Chico latest California city to restructure in deficit fight

150 150 Alexandra Bjerg

Chico’s “right-size” of the government will cut costs, but it’s a balancing act. (Photo Credit: roseytsp)

Life is tough these days for city managers. The recession dealt a severe blow to local governments, hitting ‘em right where it hurts: the budget. As cities struggle to adapt to this new fiscal reality, several city managers are turning to the common strategy of private sector consolidation as a means to cut costs and improve efficiencies.

“Growing up in a private sector environment, my parents owned a private business, you realize that if you don’t adapt and change you will get left behind,” said Chico City Manager Brian Nakamura. “Unfortunately I feel that some government agencies are being left behind and are unable to serve the community as well as they should be.”

The City of Chico became the latest California city to undertake the incredibly complex task of restructuring its government after the city council approved Nakamura’s plan to “right-size” the organizational structure last month.

Nakamura’s bold plan calls for a reduction in the number of city departments from 10 to 5. “Our goal right now is to minimize resource expenditures, streamline our organization, and focus on core services,” Nakamura explained.

If that weren’t daunting enough, Nakamura hopes to have the changes in place in roughly 45 days in order to draft next year’s budget around the new organizational structure. 

Hired just six months ago, Nakamura clearly isn’t afraid to make tough decisions or to rock the boat.

Facing a $3.5 million structural deficit, an annual estimated savings in excess $1 million in salaries and benefits alone is quite the incentive to restructure, and to do it quickly. 

But don’t let the numbers mislead you, these aren’t blunt meat-cleaver cuts.

“Rightsizing doesn’t just mean eliminating departments and staff,” explained Nakamura, “it really means finding our core objectives for the services and programs we need to provide.” Which is why Nakamura and his staff spent months thoughtfully assessing the city’s organizational structure to determine “how to most efficiently and effectively serve the community’s needs.”

The five new core departments will be: administrative services, public works, community development, police, and fire.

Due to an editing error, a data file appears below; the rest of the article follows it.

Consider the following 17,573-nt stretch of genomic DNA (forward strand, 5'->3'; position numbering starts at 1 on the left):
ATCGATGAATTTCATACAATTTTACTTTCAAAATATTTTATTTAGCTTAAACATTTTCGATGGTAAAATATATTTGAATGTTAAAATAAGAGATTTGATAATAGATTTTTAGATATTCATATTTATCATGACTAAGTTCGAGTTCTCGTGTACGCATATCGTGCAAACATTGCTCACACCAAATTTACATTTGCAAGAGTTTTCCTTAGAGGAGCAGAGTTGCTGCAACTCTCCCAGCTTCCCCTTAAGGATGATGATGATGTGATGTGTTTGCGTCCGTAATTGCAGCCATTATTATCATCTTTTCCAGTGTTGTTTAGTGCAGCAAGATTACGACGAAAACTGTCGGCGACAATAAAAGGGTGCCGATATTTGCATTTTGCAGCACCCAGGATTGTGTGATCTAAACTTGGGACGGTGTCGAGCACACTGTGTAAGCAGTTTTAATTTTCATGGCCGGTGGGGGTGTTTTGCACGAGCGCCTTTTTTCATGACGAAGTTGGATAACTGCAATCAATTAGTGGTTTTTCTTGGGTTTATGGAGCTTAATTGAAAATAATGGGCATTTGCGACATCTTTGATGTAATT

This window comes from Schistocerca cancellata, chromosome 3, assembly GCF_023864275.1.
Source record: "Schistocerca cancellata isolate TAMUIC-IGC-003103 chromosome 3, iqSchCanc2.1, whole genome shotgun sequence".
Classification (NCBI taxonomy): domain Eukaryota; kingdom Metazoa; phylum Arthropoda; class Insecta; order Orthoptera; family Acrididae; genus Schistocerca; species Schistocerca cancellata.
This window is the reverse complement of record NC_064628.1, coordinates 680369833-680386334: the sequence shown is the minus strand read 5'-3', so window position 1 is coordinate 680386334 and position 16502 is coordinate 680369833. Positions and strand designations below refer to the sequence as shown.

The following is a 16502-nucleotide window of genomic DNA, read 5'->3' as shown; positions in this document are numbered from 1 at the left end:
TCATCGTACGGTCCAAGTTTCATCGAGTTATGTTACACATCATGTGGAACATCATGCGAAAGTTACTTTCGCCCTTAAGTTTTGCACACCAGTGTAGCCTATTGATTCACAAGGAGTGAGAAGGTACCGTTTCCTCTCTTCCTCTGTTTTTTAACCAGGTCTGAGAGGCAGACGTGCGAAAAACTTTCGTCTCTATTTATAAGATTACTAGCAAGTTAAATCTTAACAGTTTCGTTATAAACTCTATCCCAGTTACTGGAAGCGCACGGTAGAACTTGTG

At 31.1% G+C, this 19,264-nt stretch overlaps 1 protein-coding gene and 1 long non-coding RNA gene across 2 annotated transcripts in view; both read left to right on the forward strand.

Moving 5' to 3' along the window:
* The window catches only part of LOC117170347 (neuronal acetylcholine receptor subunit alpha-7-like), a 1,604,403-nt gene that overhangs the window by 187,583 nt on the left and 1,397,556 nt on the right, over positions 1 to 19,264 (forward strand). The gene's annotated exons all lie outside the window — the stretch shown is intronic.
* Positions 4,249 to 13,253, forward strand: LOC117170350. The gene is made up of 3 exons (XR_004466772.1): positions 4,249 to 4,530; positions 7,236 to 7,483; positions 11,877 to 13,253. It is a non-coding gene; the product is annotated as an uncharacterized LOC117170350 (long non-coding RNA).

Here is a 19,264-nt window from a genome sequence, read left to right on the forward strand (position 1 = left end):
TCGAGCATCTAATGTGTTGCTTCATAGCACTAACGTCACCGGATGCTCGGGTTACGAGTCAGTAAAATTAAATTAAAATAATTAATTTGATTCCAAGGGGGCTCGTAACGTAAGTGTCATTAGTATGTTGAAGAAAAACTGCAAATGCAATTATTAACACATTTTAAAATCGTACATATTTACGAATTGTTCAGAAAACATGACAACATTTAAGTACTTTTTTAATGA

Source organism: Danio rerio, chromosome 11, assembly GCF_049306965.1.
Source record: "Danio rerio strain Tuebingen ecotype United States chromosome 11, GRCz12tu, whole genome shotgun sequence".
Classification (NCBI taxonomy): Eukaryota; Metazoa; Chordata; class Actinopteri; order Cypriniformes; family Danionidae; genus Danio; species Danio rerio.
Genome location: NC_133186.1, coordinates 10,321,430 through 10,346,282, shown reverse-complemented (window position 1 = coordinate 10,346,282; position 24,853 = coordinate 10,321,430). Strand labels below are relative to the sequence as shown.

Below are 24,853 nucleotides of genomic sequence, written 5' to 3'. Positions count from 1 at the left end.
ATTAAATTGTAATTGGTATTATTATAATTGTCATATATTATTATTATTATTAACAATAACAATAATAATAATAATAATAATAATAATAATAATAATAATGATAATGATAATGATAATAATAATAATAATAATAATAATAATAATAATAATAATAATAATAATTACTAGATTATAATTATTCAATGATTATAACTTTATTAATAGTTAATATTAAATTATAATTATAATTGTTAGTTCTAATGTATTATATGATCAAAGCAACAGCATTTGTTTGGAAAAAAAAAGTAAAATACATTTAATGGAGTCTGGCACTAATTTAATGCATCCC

Despite the elimination of half the city’s departments, Nakamura says the reorganization will actually enhance service delivery by reducing departmental overlap.

Aiming to improve efficiency among a smaller set of staff, the city recently launched an extensive cross-training program within the new departments.

Training personnel within public works to maintain their own website, for example, will allow for immediate customer service updates to be posted online without having to rely on IT. People in IT are then freed up to do more data collection and analysis, which Nakamura believes is very important. “It’s what drives a lot of our organization.”

The push towards analyzing data will help Chico identify the most efficient allocation of resources as well as inform the continued tinkering of the organizational structure based on performance. Nakamura touts the critical role best practices, benchmarks, and evaluation will play in ensuring this enormous undertaking is successful.

“One of the most difficult challenges we in government face, is not knowing what the actual outcomes will be,” said Nakamura, who has agreed to provide the City Council with a progress update every six months. “We have an environment that changes terribly quickly so we need to constantly monitor and adapt or adjust our organization accordingly. I recognize this as something that government is really slow to do.”

Struggling with dwindling resources, cost-savings may be the major factor driving the municipal restructuring trend, but the long-term benefits extend beyond reigning in bloated city budgets. Rightsizing government also increases efficiencies and improves governance, both of which are key to restoring the public’s trust in government.

Despite the numerous benefits, the decision to consolidate is a difficult and often unpopular one most city managers and elected officials would rather not have to make. Nakamura credits his extremely supportive city council and the public input gathered from outside City Hall with making his job of overseeing this incredibly complex process possible.

Streamlining the organizational structure of cities now, however painful it may be, will ensure future stability and solvency. Restructuring may be hard, but Stockton and San Bernardino would argue that bankruptcy is harder. 


Alexandra Bjerg

All stories by: Alexandra Bjerg